Powershell is a task automation and configuration management framework from Microsoft, consisting of a command-line shell and the associated scripting language.
Powershell can be run as a Windows service using FireDaemon Pro. This allows you to start and run the script automatically when Windows boots and before login. FireDaemon Pro also allows you to start multiple instances of the script, monitoring them and automatically restarting those instances in the event they crash. FireDaemon Fusion can also be used to manage your Powershell service, plus other Windows services via your web browser.
Powershell Setup Under FireDaemon Pro
Please follow the steps below to set up a Powershell script as a Windows service with FireDaemon Pro
Step 1: Download or create your Powershell script
- Powershell is included with Windows. So first download or create your script. For the purposes of this guide, we will refer to "C:\Powershell Scripts" as the path the script resides is in.
Step 2: Set Up Powershell as a FireDaemon Pro Service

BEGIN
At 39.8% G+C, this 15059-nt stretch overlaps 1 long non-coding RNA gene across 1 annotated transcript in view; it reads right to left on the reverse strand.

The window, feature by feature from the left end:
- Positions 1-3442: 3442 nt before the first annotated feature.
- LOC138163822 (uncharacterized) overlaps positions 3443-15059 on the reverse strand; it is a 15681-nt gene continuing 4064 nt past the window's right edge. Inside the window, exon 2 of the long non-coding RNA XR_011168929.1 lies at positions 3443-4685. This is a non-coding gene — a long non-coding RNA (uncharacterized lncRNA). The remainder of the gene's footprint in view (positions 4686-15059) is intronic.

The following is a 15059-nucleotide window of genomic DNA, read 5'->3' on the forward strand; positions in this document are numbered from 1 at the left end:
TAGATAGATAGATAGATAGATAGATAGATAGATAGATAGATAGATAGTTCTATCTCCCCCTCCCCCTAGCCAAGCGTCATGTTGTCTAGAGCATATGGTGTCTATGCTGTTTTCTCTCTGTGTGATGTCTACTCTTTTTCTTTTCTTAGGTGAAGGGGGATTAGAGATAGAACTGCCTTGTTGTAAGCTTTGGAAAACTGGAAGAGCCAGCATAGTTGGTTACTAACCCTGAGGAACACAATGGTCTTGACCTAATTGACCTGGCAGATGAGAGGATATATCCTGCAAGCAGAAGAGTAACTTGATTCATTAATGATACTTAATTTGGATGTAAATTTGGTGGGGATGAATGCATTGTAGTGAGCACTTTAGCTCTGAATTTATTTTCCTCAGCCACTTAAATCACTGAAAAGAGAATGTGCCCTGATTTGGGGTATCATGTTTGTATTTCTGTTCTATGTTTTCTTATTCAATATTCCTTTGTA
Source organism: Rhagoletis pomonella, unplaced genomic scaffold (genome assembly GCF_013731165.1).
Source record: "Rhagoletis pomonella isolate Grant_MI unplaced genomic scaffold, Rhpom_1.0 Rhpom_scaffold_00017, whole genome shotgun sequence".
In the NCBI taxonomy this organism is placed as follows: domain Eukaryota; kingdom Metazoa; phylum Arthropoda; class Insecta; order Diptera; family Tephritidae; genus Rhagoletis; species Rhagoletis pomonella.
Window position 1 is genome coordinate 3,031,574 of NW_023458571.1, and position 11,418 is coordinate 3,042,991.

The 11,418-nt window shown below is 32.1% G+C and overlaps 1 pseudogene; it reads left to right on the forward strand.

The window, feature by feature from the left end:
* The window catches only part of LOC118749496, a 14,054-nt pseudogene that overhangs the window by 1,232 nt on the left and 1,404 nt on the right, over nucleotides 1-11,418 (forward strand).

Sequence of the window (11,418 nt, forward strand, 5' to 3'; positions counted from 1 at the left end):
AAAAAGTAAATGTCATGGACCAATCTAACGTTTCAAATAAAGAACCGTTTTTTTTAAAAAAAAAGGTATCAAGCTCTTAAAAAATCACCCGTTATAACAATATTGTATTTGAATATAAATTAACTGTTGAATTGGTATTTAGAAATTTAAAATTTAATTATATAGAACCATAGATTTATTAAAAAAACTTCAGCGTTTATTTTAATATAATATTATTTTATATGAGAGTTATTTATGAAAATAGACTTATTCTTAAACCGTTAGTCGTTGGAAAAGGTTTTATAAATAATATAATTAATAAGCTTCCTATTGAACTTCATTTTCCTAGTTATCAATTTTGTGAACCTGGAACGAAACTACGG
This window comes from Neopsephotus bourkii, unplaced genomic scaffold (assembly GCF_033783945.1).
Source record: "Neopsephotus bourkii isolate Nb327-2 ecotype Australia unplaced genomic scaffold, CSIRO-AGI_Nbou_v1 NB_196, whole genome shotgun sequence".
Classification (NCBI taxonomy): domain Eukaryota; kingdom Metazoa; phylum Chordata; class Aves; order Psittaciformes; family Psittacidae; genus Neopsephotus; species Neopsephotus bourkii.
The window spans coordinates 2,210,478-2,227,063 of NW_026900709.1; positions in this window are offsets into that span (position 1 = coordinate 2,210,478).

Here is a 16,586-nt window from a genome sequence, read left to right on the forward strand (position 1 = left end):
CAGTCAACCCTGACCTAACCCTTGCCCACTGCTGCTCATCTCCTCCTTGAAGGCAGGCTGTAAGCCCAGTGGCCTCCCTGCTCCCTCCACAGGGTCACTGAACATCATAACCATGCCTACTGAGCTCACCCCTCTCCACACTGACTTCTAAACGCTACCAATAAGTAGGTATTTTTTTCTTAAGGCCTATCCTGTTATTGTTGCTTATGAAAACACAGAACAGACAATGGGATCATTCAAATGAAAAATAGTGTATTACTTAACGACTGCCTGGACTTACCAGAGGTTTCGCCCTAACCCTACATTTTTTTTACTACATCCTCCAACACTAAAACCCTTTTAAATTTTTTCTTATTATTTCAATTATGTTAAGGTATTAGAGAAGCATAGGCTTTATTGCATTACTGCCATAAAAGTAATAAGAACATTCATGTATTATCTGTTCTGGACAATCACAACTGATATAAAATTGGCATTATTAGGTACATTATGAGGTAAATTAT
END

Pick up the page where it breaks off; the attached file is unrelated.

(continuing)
Download and install FireDaemon Pro. Double click the FireDaemon Pro icon on your desktop, then click on the New (i.e. +) button in the toolbar (or type Ctrl + N) to create a new service. Enter the information into the fields as you see below. Adjust the path names to suit your installation. Note the required parameters.
Next, click on the FireDaemon Pro Settings tab:
Enter appropriate values in the fields on the Settings tab as follows:
- (Optional) Logon Account: Enter the Windows account under which the script was configured, e.g. the current administrator account.
- Password / Confirm Password: Enter the logon account's password twice.
- (Optional) Interact with Desktop: If this setting is enabled (default), the application's output messages can be seen in the console window on Windows Session 0. To switch to Session 0, it may be necessary to install FireDaemon Zero and ZeroInput. Alternatively, this setting may be disabled, in which case the script's messages will be hidden.
- (Optional) Priority: To allocate more CPU time to the script, select a higher scheduling priority in this field.
- (Optional) CPU Bindings: To run the script on a specific CPU, specify the appropriate CPU in this field.
Next, click on the Lifecycle tab. Set Shutdown By to Forceful Termination and check "Console Program".
If you'd like to schedule your script to run at specific times, click the Scheduling tab and enter the times you would like the script to run.
Lastly, click the Save and Close (ie. the tick) button on the toolbar. If the service's Startup Type is set to Automatic or Automatic (Delayed-Start), it will start immediately.